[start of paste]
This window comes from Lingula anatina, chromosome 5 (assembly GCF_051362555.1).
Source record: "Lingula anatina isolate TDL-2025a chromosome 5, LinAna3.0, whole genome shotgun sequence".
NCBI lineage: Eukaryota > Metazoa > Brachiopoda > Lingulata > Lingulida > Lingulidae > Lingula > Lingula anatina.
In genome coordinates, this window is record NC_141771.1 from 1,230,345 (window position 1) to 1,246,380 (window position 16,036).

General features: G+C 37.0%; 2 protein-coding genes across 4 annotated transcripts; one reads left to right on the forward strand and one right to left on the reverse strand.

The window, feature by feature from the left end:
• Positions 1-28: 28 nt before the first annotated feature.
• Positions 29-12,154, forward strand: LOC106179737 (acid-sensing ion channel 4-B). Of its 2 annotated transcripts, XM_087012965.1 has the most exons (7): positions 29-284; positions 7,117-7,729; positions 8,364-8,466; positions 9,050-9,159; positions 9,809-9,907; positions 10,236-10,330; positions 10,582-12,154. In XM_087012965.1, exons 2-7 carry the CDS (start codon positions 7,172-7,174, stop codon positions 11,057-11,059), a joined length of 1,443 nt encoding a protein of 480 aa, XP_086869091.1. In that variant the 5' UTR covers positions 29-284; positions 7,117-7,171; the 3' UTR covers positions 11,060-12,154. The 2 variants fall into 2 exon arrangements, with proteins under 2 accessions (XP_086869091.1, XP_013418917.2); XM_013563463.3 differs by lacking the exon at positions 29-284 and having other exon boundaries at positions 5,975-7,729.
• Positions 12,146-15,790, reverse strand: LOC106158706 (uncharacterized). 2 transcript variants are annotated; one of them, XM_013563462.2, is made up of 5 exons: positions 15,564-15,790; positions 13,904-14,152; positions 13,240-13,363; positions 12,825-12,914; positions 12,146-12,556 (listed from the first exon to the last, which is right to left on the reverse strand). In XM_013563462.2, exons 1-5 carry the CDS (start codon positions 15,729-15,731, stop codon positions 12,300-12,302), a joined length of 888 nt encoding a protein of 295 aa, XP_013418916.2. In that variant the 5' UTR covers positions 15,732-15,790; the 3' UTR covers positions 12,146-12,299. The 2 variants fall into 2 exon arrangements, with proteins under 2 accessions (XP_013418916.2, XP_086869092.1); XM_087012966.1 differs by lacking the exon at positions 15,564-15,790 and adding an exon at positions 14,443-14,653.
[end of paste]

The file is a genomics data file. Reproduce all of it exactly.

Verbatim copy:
This window comes from Lingula anatina, chromosome 5 (assembly GCF_051362555.1).
Source record: "Lingula anatina isolate TDL-2025a chromosome 5, LinAna3.0, whole genome shotgun sequence".
NCBI lineage: Eukaryota > Metazoa > Brachiopoda > Lingulata > Lingulida > Lingulidae > Lingula > Lingula anatina.
In genome coordinates, this window is record NC_141771.1 from 1,230,345 (window position 1) to 1,246,380 (window position 16,036).

General features: G+C 37.0%; 2 protein-coding genes across 4 annotated transcripts; one reads left to right on the forward strand and one right to left on the reverse strand.

The window, feature by feature from the left end:
• Positions 1-28: 28 nt before the first annotated feature.
• Positions 29-12,154, forward strand: LOC106179737 (acid-sensing ion channel 4-B). Of its 2 annotated transcripts, XM_087012965.1 has the most exons (7): positions 29-284; positions 7,117-7,729; positions 8,364-8,466; positions 9,050-9,159; positions 9,809-9,907; positions 10,236-10,330; positions 10,582-12,154. In XM_087012965.1, exons 2-7 carry the CDS (start codon positions 7,172-7,174, stop codon positions 11,057-11,059), a joined length of 1,443 nt encoding a protein of 480 aa, XP_086869091.1. In that variant the 5' UTR covers positions 29-284; positions 7,117-7,171; the 3' UTR covers positions 11,060-12,154. The 2 variants fall into 2 exon arrangements, with proteins under 2 accessions (XP_086869091.1, XP_013418917.2); XM_013563463.3 differs by lacking the exon at positions 29-284 and having other exon boundaries at positions 5,975-7,729.
• Positions 12,146-15,790, reverse strand: LOC106158706 (uncharacterized). 2 transcript variants are annotated; one of them, XM_013563462.2, is made up of 5 exons: positions 15,564-15,790; positions 13,904-14,152; positions 13,240-13,363; positions 12,825-12,914; positions 12,146-12,556 (listed from the first exon to the last, which is right to left on the reverse strand). In XM_013563462.2, exons 1-5 carry the CDS (start codon positions 15,729-15,731, stop codon positions 12,300-12,302), a joined length of 888 nt encoding a protein of 295 aa, XP_013418916.2. In that variant the 5' UTR covers positions 15,732-15,790; the 3' UTR covers positions 12,146-12,299. The 2 variants fall into 2 exon arrangements, with proteins under 2 accessions (XP_013418916.2, XP_086869092.1); XM_087012966.1 differs by lacking the exon at positions 15,564-15,790 and adding an exon at positions 14,443-14,653.